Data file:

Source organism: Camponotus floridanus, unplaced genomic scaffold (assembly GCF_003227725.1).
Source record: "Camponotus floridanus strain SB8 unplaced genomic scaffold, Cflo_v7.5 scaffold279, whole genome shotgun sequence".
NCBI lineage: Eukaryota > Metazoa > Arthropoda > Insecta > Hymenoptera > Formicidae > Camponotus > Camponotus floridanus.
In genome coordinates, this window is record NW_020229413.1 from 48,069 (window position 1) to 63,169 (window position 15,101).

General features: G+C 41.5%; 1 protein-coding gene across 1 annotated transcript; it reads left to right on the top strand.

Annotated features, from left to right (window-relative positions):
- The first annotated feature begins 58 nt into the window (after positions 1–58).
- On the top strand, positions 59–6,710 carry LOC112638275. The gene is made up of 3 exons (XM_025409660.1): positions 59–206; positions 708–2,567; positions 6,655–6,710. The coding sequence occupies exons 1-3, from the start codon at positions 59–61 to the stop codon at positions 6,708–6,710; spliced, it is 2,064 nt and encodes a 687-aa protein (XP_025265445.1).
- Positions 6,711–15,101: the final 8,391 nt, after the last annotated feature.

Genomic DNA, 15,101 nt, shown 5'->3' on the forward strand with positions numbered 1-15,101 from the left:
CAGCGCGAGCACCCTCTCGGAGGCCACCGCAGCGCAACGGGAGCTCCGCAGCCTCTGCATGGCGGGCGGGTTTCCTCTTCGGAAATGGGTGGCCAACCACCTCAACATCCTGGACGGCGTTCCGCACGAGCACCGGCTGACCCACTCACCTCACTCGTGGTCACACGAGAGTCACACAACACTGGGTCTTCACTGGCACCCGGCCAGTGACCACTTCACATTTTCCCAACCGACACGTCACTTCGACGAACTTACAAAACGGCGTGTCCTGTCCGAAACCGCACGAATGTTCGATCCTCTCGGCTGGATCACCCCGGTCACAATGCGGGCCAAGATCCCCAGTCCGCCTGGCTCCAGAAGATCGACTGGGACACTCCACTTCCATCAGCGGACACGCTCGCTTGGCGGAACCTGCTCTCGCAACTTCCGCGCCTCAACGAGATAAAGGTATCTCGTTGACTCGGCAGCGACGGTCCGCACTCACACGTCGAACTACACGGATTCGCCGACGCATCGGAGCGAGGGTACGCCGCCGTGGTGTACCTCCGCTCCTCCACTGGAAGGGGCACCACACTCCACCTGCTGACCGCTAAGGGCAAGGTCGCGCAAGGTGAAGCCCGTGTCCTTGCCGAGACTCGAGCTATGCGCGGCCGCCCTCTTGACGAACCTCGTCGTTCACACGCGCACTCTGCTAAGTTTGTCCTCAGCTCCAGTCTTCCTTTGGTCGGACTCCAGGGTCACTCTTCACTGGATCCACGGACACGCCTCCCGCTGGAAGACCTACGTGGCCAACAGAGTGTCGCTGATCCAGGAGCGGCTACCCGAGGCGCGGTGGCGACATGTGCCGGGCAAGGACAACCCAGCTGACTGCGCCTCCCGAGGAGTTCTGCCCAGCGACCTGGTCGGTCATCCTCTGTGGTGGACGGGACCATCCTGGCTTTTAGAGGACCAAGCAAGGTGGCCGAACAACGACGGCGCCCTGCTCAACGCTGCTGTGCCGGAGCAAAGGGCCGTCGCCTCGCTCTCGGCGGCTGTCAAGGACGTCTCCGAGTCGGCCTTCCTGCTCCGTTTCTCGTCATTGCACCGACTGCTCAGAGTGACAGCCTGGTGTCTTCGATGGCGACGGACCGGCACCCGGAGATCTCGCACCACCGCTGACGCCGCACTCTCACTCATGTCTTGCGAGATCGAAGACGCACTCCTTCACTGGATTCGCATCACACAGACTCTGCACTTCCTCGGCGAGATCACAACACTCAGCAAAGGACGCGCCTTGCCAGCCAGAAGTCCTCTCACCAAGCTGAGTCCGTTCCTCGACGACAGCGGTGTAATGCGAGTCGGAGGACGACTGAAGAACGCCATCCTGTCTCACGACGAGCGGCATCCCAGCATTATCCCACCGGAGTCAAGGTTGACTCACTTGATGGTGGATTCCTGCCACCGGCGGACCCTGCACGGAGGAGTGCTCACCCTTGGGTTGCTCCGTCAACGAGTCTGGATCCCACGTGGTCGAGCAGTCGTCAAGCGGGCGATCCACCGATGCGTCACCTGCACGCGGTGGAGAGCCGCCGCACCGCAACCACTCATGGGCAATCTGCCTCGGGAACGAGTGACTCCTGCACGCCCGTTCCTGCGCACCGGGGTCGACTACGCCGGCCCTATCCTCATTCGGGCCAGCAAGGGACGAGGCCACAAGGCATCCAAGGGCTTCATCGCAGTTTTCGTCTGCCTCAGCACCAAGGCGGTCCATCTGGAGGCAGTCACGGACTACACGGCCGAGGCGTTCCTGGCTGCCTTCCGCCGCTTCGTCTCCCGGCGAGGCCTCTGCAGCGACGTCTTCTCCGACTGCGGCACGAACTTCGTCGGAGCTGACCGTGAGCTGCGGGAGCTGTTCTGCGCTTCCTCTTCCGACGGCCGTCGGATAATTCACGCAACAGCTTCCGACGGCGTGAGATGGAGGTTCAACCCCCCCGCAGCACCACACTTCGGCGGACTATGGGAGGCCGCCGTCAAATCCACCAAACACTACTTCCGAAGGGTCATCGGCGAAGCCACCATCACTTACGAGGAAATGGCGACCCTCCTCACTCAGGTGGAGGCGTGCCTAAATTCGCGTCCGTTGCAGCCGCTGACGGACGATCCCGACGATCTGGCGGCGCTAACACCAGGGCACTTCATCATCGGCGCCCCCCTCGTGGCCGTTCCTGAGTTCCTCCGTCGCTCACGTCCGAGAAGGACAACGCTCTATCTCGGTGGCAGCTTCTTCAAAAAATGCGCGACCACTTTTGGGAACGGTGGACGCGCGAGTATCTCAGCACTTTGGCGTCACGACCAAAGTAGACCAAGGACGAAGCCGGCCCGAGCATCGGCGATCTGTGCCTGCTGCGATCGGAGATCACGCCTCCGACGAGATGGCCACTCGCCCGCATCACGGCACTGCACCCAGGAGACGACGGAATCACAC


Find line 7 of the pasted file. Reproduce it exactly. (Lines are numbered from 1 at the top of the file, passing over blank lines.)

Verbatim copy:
- The first annotated feature begins 58 nt into the window (after positions 1–58).